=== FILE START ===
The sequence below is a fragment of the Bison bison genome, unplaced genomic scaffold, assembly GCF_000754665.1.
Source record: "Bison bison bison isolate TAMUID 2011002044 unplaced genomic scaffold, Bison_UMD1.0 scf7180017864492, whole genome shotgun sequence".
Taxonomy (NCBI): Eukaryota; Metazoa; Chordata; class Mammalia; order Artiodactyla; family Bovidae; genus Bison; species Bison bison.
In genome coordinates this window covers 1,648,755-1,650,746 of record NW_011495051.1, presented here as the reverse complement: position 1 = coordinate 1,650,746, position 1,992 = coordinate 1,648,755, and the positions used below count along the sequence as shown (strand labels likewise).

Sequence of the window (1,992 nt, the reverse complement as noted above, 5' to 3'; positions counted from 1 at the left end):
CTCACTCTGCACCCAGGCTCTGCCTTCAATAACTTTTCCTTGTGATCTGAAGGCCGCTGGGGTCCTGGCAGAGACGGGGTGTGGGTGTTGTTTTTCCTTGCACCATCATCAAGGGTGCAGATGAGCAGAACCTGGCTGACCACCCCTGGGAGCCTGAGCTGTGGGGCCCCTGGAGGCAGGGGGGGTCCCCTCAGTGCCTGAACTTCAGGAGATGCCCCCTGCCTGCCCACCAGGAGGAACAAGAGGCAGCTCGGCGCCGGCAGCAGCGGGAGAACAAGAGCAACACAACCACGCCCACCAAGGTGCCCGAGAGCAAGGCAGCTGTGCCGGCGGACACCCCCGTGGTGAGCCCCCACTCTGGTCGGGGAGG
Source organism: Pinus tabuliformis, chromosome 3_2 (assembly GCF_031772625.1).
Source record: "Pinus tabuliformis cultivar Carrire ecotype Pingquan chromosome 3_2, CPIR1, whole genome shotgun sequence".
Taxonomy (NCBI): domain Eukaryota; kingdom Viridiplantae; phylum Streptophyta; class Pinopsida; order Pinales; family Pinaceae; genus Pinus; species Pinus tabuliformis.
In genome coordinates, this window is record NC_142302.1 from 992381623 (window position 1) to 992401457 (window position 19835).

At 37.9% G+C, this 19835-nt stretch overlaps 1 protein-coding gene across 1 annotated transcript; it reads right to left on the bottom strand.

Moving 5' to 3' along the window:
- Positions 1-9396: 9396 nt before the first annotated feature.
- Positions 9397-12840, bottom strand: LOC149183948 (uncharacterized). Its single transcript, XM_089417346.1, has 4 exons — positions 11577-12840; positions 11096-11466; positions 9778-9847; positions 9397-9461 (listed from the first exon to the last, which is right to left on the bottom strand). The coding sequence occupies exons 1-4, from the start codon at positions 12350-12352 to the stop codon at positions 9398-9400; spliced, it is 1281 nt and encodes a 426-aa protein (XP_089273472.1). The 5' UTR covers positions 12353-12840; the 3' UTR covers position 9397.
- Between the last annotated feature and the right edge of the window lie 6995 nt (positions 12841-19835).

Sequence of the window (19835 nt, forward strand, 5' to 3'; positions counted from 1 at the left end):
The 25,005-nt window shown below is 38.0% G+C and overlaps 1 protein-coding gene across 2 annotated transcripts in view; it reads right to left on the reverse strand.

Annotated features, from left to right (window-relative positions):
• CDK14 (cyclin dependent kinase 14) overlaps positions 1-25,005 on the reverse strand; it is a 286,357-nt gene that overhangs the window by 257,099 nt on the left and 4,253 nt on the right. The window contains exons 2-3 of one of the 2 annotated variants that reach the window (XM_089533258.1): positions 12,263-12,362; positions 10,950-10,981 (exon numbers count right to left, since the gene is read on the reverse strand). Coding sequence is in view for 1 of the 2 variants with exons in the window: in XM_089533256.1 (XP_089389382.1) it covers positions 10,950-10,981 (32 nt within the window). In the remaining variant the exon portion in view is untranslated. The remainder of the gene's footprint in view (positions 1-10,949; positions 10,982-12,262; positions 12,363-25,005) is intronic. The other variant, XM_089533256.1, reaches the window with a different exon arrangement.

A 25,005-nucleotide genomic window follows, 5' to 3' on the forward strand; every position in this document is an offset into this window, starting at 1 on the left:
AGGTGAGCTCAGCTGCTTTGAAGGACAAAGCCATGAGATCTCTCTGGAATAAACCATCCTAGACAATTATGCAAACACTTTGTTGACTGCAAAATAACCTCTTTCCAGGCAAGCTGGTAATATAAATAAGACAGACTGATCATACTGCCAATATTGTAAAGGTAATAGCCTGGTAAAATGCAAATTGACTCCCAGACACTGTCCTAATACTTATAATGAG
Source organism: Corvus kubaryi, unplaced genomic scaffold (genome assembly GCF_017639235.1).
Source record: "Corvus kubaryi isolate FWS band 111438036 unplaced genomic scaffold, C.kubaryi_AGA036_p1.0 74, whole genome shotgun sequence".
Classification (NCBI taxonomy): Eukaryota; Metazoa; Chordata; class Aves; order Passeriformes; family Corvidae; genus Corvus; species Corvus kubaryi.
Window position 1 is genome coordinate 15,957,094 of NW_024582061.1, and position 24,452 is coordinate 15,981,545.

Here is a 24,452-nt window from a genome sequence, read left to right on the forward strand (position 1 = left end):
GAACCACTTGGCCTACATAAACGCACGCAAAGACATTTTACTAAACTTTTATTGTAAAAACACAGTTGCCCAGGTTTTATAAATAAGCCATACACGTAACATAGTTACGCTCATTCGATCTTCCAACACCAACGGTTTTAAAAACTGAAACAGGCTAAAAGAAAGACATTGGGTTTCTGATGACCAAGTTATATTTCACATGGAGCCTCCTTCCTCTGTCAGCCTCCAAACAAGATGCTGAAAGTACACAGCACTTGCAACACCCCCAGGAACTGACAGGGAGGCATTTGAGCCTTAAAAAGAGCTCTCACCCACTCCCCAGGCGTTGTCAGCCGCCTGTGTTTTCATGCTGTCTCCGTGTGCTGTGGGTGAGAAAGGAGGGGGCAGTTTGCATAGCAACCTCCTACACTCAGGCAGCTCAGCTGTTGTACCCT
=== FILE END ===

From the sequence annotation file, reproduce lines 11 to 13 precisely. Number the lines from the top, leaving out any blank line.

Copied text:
At 37.9% G+C, this 19835-nt stretch overlaps 1 protein-coding gene across 1 annotated transcript; it reads right to left on the bottom strand.

Moving 5' to 3' along the window:
- Positions 1-9396: 9396 nt before the first annotated feature.